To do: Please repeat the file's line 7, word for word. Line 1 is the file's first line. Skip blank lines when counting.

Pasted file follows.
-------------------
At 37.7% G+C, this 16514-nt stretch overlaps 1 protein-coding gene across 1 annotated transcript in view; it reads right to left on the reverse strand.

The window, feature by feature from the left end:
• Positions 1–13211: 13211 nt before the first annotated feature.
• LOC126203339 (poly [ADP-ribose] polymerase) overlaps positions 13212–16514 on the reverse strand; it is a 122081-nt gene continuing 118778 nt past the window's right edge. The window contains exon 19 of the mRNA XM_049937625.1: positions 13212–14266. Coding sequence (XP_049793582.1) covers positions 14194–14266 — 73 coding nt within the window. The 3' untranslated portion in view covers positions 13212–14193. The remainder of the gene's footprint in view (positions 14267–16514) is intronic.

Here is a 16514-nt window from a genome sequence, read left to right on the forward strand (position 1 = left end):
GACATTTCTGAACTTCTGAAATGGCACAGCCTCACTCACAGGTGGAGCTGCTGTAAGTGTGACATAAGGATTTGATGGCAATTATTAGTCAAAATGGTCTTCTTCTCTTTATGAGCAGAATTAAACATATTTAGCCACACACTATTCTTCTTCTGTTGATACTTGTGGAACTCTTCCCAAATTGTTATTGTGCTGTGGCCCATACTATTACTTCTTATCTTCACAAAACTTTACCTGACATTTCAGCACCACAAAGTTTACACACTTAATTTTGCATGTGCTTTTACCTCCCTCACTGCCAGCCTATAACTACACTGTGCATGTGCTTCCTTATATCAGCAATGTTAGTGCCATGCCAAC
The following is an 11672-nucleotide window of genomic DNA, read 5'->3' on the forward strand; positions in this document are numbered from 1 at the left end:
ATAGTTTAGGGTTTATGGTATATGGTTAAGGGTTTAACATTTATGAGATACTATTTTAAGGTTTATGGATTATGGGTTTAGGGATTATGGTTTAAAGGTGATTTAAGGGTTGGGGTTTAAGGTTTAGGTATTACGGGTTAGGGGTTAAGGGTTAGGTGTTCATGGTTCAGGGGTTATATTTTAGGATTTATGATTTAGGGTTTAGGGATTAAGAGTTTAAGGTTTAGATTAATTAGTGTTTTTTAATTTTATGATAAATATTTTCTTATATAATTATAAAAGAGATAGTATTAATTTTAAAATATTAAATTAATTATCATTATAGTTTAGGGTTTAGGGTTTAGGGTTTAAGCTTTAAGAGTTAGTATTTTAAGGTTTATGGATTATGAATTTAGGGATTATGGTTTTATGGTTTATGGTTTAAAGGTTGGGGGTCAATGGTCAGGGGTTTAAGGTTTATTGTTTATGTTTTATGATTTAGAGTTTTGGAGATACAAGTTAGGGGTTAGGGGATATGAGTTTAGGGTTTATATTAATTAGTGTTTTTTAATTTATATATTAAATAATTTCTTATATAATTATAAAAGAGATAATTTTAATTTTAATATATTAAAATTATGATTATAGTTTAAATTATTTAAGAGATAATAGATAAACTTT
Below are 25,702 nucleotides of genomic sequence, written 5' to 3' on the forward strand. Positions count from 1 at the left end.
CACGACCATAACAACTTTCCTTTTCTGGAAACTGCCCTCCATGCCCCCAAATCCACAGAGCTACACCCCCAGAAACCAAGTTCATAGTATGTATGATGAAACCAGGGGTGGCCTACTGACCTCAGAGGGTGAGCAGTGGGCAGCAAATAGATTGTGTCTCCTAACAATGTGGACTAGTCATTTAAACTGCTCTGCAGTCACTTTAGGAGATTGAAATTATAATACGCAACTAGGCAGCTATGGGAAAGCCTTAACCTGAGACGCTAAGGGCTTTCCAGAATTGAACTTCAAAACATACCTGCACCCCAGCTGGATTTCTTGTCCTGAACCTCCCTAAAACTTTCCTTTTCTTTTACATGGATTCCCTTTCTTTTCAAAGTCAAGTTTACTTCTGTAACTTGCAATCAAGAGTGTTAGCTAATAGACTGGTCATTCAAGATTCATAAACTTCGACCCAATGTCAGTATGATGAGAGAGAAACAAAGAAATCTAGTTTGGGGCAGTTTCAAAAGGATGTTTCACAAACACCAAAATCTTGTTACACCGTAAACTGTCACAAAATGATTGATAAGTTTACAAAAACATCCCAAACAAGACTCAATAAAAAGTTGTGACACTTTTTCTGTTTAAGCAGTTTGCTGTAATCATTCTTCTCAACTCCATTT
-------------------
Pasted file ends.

The following is an 11672-nucleotide window of genomic DNA, read 5'->3' on the forward strand; positions in this document are numbered from 1 at the left end: